It’s June 2017, and twice this year we have guided teams on the Welsh 3000s challenge. The weather conditions for both these events I can only describe as biblical. If you had been living in Old Testament times you’d have been looking over your shoulder at a smug Noah and wondering why you hadn’t heeded his advice. Take this article as a modern day parable and since none of us has a crystal ball maybe take the time now to start building your ark.
Cotton Kills in the Hills
I always write in my joining instructions “don’t wear anything that is cotton”. For a short walk, on a dry day, it’s great. But when the day ahead is going to be a long one and conditions can be wet, wearing cotton can exponentially increase the risk of hypothermia. It absorbs water (from rain and sweat) and then takes heat energy from your body to dry itself. When dealing with hypothermic casualties the first thing I do is not give them layers but remove the cotton ones. More on this subject here. Better than cotton is to wear synthetic layers or even wool and merino.
Replace or reproof your kit
I know – waterproof coats and trousers aren’t cheap. When you spend several hundred pounds on a coat you expect it to work … for life! The sad reality is, that your waterproofs will work wonderfully in the first few years but over time as they take on the appearance of a parched paper Dead Sea Scroll, they will need reproofing. Personally I’d recommend reproofing your kit with Nikwax products. In my experience these products do the job and because they are water-based and Fluorocarbon free they are environmentally friendly too. I would recommend regularly reproofing all your waterproof layers and your boots after every outing too.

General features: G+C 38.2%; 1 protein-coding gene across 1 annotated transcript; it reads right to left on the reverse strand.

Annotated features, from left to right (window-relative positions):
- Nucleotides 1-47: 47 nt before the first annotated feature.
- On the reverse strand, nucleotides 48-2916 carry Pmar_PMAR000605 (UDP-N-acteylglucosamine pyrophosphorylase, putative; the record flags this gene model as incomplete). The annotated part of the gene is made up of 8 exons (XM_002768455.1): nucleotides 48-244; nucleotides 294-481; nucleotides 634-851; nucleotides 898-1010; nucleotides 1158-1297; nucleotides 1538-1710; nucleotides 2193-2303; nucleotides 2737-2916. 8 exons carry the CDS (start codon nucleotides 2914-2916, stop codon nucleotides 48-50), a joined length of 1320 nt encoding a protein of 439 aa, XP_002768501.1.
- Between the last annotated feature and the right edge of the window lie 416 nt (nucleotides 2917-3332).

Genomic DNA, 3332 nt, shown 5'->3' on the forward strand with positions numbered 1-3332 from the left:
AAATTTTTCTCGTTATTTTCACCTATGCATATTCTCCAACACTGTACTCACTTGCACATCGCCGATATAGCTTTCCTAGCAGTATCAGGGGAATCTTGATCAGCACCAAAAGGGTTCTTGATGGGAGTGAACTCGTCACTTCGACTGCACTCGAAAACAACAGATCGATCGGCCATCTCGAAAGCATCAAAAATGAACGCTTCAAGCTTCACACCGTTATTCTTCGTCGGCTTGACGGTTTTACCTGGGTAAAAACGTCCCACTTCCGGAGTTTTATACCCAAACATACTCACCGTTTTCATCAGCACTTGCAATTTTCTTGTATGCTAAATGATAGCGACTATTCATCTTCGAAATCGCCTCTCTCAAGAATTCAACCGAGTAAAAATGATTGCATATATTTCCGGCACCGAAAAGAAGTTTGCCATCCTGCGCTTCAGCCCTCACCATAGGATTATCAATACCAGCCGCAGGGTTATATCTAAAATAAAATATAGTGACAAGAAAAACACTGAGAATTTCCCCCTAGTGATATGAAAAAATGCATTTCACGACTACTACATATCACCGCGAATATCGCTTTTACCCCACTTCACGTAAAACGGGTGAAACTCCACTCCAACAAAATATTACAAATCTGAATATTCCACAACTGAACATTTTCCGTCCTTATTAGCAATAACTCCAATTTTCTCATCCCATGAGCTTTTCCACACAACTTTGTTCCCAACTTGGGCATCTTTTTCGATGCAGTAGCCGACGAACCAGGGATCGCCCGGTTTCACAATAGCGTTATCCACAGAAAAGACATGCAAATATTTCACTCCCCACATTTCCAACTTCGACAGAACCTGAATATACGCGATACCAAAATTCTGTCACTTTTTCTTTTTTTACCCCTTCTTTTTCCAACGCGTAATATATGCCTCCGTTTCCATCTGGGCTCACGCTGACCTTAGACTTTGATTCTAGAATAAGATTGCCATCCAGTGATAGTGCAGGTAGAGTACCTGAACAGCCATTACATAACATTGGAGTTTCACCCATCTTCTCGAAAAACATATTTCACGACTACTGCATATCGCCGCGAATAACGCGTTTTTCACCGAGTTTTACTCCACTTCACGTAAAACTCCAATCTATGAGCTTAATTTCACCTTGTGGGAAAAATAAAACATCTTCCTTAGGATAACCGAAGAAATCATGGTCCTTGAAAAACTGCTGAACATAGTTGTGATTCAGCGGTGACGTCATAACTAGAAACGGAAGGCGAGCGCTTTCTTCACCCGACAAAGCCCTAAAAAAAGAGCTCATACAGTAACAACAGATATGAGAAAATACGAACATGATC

If your kit looks as if Baden Powell might have had the first use of it – maybe it is time to say your fond farewells and invest in some new garments. If you’re not a regular walker this may seem an expensive option but if you look around you’ll be sure to find some bargains to sweeten that bitter pill!
Once you’ve reproofed your kit, take a needle and cotton to it – or if it’s a membrane shell – start patching it up. There’s no point having a wonderful waterproof jacket all proofed up if there is even the slightest hole in it. Water will get in. The same applies for internal seals that have come apart from the item. There are purpose made patches for Goretex that you can use on hard-shell layers – read more here.
Line your day sack with a waterproof liner – or two. This could be a dedicated inner dry-bag designed for the task or simply a rubble bag from the local DIY store. In a parallel universe of dreamland you may be thinking that the cover that your bag is supplied with will keep your kit dry. In reality this will actually allow your kit to get soaked and will flap around your face adding insult to injury. Line your bag.
On the day – eating
The key to finishing a walk is to keep your fuel reserves topped up. Also a key way to stay warm is to eat food which will in turn allow your body to metabolise energy. But on a soaking wet day who wants to stop for a picnic? Chances are you don’t even want to stop and open up your bag to the elements. The solution is to pack lots of snacking food in pockets that are close to hand. Personally I like to keep my breast-pocket topped up with food so that I can eat whilst on the go. Everytime you do stop – top up this “nose-bag” and you’ll do the distance!
Hopefully if you let paranoia kick in and you do all the above then you know that come the day it won’t rain anyway: job’s a goodun’!
Have a great walk!
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